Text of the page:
Review: The Other Boleyn Girl

I was flicking through the channels this morning and chanced upon this movie being shown on HBO. The movie was already midway, nonetheless it didn't fail to capture my attention.

The other Boleyn girl is a fictionalized historical narrative of King Henry the VIII's involvement with two sisters, Mary and Anne Boleyn. It is largely based on the novel of British author Philippa Gregory focusing on the lesser known Mary Boleyn, who had also been involved with England's King Henry VIII, even before he married her sister, Anne Boleyn, a much more widely known character in English history.

The annulment of King Henry's marriage to Catherine of Aragon (the first wife) to marry Anne Boleyn eventually led him to be ex-communicated from the Catholic Church and England's seperation from Rome. Henry the VIII has been quite infamous in history for having six wives, and Gregory picks up from one the most controversial segments of history to construct a novel loosely based on factual accounts.

The movie is rivetting and grossly entertaining. It's a period piece which, notwithstanding its historical inaccuracies for being a work of fiction, excites the senses and depicts how greed, lust and thirst for power could eventually lead to one's own destruction. Natalie Portman and Scarlett Johanssen effectively contrasts each other's character; one with high ambitions, and the other with the meekness of a lamb. The film is highly sensual and builds on the difference of Mary Boleyn, and her sister, to which both had the king enamoured.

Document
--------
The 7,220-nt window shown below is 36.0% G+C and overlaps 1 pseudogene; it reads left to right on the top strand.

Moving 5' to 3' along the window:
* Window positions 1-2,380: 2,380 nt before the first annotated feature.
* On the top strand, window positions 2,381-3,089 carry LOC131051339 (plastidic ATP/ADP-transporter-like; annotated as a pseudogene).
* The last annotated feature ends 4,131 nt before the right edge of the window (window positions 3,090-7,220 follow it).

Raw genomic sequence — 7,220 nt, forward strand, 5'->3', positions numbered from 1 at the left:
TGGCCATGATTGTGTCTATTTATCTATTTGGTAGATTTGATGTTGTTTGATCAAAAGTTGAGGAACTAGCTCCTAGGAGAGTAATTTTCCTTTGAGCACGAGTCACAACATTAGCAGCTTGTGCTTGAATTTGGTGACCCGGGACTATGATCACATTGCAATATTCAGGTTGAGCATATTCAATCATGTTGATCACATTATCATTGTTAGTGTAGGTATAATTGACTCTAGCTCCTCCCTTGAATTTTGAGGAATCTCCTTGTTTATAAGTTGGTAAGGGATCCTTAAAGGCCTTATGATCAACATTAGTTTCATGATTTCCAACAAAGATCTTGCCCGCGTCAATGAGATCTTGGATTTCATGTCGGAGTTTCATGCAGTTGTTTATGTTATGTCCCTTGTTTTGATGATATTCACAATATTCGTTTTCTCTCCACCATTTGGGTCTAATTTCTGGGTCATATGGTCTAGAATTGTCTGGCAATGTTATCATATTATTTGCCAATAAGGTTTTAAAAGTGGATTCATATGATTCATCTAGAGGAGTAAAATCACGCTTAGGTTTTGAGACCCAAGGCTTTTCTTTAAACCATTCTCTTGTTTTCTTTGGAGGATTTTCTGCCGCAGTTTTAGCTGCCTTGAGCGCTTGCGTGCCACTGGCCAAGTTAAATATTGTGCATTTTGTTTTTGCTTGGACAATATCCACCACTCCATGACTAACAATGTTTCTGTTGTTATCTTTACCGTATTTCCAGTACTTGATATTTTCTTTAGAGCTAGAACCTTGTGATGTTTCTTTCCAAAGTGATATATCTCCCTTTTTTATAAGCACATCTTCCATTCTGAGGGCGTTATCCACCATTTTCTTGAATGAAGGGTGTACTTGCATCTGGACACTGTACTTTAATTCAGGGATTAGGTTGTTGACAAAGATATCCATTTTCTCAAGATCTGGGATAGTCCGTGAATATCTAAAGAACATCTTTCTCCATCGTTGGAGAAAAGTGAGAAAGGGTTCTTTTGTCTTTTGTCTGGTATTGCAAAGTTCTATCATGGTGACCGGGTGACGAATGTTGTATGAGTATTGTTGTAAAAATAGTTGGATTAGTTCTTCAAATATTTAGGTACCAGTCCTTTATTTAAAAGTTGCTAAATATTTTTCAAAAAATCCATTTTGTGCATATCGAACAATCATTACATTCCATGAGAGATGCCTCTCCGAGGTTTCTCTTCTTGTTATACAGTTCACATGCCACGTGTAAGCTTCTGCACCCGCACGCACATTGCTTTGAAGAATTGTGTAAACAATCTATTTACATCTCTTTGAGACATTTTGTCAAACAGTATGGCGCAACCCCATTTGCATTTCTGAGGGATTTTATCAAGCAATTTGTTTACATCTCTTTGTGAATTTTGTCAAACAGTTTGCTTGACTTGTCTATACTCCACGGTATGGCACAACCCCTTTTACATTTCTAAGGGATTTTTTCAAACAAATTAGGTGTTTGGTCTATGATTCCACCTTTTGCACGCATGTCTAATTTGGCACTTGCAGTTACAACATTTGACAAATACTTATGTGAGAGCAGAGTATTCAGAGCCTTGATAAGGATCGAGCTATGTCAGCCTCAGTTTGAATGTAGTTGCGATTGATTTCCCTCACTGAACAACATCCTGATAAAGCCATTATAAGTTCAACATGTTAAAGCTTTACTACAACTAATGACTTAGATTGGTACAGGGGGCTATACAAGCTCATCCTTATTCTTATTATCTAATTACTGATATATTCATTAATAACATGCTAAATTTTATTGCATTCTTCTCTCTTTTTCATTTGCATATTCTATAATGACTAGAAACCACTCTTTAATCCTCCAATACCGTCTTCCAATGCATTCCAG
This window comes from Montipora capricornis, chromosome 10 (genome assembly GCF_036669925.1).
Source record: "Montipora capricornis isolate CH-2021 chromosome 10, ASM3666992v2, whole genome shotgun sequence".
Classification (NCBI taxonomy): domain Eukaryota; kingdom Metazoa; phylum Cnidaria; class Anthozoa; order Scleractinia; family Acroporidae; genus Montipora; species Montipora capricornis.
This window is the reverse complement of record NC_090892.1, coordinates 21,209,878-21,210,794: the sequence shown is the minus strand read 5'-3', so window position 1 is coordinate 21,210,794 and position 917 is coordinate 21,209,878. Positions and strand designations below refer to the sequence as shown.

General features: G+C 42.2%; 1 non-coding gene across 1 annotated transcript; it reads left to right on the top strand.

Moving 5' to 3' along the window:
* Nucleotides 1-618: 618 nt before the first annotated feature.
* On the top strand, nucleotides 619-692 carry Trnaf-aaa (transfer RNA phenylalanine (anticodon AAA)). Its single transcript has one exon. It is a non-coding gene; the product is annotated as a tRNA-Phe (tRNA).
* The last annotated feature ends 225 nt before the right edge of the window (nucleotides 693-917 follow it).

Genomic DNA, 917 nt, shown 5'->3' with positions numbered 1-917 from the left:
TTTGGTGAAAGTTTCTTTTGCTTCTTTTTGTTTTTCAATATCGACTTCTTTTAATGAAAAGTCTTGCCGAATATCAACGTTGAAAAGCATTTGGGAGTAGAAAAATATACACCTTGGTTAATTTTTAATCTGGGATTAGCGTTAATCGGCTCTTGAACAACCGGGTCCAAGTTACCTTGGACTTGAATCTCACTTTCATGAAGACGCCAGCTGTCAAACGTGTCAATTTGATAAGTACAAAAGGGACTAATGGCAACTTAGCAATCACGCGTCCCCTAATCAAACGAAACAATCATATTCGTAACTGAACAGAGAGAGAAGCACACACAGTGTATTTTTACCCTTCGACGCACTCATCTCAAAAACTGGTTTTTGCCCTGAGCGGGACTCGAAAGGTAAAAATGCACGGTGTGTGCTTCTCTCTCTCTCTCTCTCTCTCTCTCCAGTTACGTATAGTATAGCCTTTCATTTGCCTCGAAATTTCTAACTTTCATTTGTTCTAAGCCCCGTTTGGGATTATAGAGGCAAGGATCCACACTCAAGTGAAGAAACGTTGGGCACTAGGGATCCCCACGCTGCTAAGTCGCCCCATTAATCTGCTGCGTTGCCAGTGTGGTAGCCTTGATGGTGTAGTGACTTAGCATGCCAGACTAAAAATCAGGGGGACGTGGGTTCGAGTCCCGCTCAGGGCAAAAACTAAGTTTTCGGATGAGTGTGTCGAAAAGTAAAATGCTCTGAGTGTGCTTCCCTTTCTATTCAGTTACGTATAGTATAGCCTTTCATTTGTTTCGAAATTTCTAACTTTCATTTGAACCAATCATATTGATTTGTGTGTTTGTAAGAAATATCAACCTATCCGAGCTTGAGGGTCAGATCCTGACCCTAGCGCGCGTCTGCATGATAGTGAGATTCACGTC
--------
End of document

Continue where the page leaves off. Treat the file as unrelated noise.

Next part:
The other Boleyn girl is not a good Sunday morning film, especially if you are looking for something laid-back and easy. Moreover, I advise you not to watch this film if you are searching for historical correctness. Despite this fault, the film succeeds in creating a moving drama, unbelievably sending aftershocks of awe even after the closing credits roll in.

2 comments:

The Anne Boleyn Files said...

I like the book "The Other Boleyn Girl" but not the movie. I thought the movie actually focused too much on Anne, rather than the other Boleyn girl, Mary. I was also spoilt by seeing Natalie Dormer as Anne Boleyn (in the Tudors) before seeing this film and Natalie Portman just couldn't compete. I would highly recommend the book and also The Boleyn Inheritance which is "narrated" by Anne of Cleves, Jane Boleyn and Katherine Howard.

Aubrey said...

I haven't read the book yet. But I agree with you that Anne had been given much focus compared to the 'other Boleyn girl', Mary. I will try to read the book sometime. Thanks for the comment.